Agreement to Arbitrate Disputes Over Nursing Home Care
quite typical, when a person is admitted to a nursing home or similar facility,
that as part of the package of documents executed that there be an agreement to
arbitrate any disputes. Often these
agreements are executed by a family member or someone else acting pursuant to a
power of attorney, the person being admitted not being in a position to review
and execute them themselves. A
significant string of Kentucky cases have held that these agreements to
arbitrate are not enforceable because the power of attorney did not authorize
the agent to bind the principal to arbitration.
A recent case found that the power of attorney was sufficient to bind
the person being admitted to arbitration.
Bardstown Medical Investors, Ltd.
v. Dukes, No. 2013-CA-001783-MR (Ky. App. Jan. 23, 2015).
Dukes was admitted to the Life Care Center of Bardstown in connection with
certain admission documents executed by Bobby Dukes, her husband and the holder
of her power of attorney. That power of
attorney specifically authorized Bobby too, on Doris’ behalf, “enter into
contracts of any kind of [sic - or]
description whatsoever, and to exercise any light [sic - right], option or election which I may have or acquire under
any contract.” The power of attorney went on to give Bobby Dukes, on Doris
behalf, the right “to compromise, settle renew any claim of or against me, or
any right which I may be entitled to assert and which may be asserted against
of Doris, Bobby had filed suit against the Life Care Center of Bardstown
alleging numerous instances of negligence.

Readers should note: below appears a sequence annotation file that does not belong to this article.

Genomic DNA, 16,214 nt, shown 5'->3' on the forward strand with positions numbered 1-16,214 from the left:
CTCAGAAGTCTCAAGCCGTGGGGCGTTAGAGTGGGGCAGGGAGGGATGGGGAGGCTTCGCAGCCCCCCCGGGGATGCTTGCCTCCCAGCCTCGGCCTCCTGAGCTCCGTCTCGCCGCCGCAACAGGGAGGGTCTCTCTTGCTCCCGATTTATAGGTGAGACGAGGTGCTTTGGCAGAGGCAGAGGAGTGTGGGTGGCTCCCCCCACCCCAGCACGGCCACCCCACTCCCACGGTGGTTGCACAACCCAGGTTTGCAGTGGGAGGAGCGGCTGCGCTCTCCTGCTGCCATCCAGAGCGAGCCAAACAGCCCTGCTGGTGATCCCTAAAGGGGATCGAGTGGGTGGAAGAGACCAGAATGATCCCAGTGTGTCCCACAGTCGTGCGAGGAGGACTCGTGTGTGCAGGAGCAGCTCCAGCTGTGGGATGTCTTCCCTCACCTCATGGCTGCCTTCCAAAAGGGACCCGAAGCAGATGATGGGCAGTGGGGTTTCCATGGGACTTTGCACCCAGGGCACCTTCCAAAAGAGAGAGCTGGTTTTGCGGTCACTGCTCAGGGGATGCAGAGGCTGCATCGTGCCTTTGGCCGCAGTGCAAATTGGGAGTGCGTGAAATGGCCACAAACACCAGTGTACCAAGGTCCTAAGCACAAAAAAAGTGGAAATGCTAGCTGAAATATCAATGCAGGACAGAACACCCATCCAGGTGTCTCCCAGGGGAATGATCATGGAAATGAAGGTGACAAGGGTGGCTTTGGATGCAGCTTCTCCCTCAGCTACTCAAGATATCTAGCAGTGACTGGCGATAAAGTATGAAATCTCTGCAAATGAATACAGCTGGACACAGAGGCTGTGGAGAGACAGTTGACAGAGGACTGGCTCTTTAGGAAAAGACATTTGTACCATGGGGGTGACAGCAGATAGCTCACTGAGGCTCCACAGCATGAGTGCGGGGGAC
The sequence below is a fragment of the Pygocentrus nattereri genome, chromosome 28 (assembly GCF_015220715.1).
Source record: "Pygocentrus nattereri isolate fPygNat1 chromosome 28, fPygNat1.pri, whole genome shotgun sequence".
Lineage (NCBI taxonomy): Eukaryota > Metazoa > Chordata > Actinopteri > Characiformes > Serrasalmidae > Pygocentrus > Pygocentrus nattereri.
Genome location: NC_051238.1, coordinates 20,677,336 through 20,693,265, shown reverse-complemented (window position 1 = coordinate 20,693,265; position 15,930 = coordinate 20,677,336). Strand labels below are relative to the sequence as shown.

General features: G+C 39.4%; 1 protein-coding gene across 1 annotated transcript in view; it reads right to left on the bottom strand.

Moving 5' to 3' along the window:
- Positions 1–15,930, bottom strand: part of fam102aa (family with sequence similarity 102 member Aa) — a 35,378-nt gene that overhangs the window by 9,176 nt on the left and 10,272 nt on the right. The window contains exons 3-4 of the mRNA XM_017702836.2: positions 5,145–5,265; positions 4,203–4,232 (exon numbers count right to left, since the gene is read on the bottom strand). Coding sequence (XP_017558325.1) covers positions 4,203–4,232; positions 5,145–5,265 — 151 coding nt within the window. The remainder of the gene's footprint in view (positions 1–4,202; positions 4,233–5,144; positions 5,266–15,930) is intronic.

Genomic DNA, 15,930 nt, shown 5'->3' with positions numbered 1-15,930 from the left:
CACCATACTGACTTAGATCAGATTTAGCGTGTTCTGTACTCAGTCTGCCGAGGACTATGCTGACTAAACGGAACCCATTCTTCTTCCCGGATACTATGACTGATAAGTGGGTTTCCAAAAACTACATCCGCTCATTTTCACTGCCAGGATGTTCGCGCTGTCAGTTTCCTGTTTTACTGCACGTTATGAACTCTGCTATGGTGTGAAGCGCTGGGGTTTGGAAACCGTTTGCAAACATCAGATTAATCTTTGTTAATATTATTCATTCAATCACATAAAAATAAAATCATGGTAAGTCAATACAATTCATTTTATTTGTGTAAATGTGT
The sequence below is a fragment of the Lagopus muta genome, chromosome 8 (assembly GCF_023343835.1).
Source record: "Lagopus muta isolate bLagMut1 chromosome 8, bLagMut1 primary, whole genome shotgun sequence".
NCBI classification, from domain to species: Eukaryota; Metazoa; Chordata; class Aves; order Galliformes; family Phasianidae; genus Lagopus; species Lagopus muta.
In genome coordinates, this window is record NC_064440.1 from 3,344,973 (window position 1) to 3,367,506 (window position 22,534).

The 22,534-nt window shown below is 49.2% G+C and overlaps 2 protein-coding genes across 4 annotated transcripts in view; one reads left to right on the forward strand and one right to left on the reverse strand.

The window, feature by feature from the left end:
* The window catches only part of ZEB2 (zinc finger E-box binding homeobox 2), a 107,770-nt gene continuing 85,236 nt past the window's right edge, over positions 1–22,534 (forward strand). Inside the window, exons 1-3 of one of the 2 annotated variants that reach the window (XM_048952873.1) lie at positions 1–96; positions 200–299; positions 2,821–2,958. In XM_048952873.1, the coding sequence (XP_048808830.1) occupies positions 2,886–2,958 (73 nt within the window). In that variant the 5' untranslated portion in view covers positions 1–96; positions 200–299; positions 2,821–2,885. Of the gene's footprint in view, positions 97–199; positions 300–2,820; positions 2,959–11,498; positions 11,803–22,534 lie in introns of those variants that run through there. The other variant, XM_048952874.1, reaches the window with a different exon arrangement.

Life Care Center sought an order requiring that the dispute go to
arbitration. In reliance upon Ping v. Beverly
Enterprises, Inc., 376 S.W.2-D 581 (KY. 2012), the trial court denied the
motion to compel arbitration. In Ping, the Kentucky Supreme Court
determined that there was no binding agreement to arbitrate on the basis that
the person who executed the arbitration agreement held only a health-care power
of attorney from the person admitted.
of Appeals would reverse. In this instance, the power of attorney specifically
authorized Bobby Dukes, on Doris’ behalf, to enter into commercial
agreements. As such, Doris had
implicitly given to Bobby authority to on her enter into an agreement to
arbitrate. In connection there with, the
Court of Appeal cited the Restatement (Third) of Agency § 2.02(1), it
An agent has
actual authority to take action designated or implied in the principal's
manifestations to the agent and acts necessary or incidental to achieving the
principal's objectives, as the agent reasonably understand the principal's
manifestations and objectives when the agent determines how to act.